The Lord Jesus Christ be with thy spirit - This is a prayer addressed to Christ by one of the most eminent of his apostles; another proof of the untruth of the assertion, that prayer is never offered to Christ in the New Testament. He prays that Christ may be with his spirit, enlightening, strengthening, and confirming it to the end.
Grace be with you - These words show that the epistle was addressed to the whole Church, and that it is not to be considered of a private nature.
Amen - Omitted by ACFG and some others. See the note on this word at the end of the preceding epistle (note).
The principal subscriptions, both in the versions and MSS., are the following: -
The Second Epistle to Timothy was written from Rome. - Syriac.
To the man Timothy. - Aethiopic,
Nothing in the Vulgate.
End of the epistle; it was written from the city of Rome when Timothy had been constituted bishop over Ephesus; and when Paul had stood the second time in the presence of Nero Caesar, the Roman emperor. Praise to the Lord of glory, perpetual, perennial, and eternal! Amen, Amen, Amen. - Arabic.
The Second Epistle to Timothy is ended, who was the first bishop of the Church of Ephesus. It was written from Rome when Paul had stood the second time before Nero, the Roman emperor. - Philoxenian Syriac.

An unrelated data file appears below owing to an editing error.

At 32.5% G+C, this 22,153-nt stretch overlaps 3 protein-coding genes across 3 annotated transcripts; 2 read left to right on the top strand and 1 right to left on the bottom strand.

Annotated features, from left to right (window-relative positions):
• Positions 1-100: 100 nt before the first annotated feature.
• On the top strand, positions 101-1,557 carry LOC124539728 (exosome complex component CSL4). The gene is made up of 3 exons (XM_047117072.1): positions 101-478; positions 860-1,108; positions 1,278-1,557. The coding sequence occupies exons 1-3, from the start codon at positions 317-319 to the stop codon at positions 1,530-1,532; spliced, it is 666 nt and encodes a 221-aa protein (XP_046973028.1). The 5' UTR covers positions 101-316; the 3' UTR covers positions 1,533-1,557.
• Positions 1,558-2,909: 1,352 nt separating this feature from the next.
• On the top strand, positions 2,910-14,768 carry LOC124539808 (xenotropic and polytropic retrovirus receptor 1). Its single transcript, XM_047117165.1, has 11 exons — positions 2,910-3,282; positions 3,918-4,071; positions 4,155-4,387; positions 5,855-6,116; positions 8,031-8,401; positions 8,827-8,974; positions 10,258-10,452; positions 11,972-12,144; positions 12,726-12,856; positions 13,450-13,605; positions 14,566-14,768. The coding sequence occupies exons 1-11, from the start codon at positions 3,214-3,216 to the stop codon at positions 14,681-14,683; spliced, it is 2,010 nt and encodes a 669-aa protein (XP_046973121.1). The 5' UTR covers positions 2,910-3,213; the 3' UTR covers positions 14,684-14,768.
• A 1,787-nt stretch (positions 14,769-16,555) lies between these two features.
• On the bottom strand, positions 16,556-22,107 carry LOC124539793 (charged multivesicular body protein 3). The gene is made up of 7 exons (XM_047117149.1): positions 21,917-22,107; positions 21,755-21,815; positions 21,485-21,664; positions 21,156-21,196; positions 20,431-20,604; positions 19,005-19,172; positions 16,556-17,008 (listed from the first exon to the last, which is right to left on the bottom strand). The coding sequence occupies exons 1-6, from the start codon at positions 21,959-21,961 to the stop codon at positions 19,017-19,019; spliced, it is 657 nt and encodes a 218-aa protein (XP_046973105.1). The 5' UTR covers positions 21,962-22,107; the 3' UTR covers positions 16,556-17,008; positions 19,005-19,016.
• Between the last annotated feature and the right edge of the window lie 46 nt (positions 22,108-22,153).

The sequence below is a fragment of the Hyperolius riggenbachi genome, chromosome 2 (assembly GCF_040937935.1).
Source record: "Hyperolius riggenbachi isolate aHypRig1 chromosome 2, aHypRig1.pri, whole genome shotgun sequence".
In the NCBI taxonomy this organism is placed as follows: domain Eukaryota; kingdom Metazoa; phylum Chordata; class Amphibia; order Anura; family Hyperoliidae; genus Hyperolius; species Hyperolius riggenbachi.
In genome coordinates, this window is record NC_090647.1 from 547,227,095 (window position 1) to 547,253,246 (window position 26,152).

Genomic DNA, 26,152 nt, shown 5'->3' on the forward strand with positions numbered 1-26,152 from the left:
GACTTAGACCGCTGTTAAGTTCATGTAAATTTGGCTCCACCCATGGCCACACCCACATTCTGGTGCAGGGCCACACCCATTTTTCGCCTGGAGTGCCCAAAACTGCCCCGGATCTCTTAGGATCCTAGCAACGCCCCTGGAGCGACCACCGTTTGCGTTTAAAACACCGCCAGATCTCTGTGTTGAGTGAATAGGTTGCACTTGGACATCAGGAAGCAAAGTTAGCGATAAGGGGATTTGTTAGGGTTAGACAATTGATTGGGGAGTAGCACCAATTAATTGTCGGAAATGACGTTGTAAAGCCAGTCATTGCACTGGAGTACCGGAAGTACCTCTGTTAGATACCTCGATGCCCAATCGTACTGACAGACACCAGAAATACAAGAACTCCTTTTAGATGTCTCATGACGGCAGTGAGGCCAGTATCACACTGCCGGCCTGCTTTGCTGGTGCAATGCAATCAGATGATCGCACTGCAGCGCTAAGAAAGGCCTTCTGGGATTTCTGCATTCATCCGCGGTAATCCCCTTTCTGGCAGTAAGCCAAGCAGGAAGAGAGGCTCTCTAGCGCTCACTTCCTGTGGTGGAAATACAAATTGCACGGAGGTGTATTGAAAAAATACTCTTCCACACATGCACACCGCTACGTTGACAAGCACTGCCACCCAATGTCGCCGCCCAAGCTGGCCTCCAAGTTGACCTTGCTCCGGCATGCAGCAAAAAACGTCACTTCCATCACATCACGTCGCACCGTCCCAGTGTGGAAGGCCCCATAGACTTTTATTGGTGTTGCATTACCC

Written from Rome, and sent by Onesimus. - Coptic.
The MSS. are also various: -
The Second Epistle to Timothy is finished; that to Titus begins.
The second to Timothy, written from Laodicea. - Codex Alexandrinus.
The Second Epistle of Paul the Apostle to Timothy, ordained the first bishop of the Church of the Ephesians, was written from Rome when Paul was brought the second time before Nero Caesar. - Common Greek Text.
There are other slighter differences in the MSS., but they are unworthy of note.
That the epistle was written from Rome, about the year 65 or 66, and a little before St. Paul's martyrdom, is the general opinion of learned men. See the preface.
The reader has already been apprized that this is most probably the last epistle the apostle ever wrote; and it is impossible to see him in a more advantageous point of view than he now appears, standing on the verge of eternity, full of God, and strongly anticipating an eternity of glory. For farther observations, see the conclusion of the first epistle, ( 1 Timothy 6:21; (note))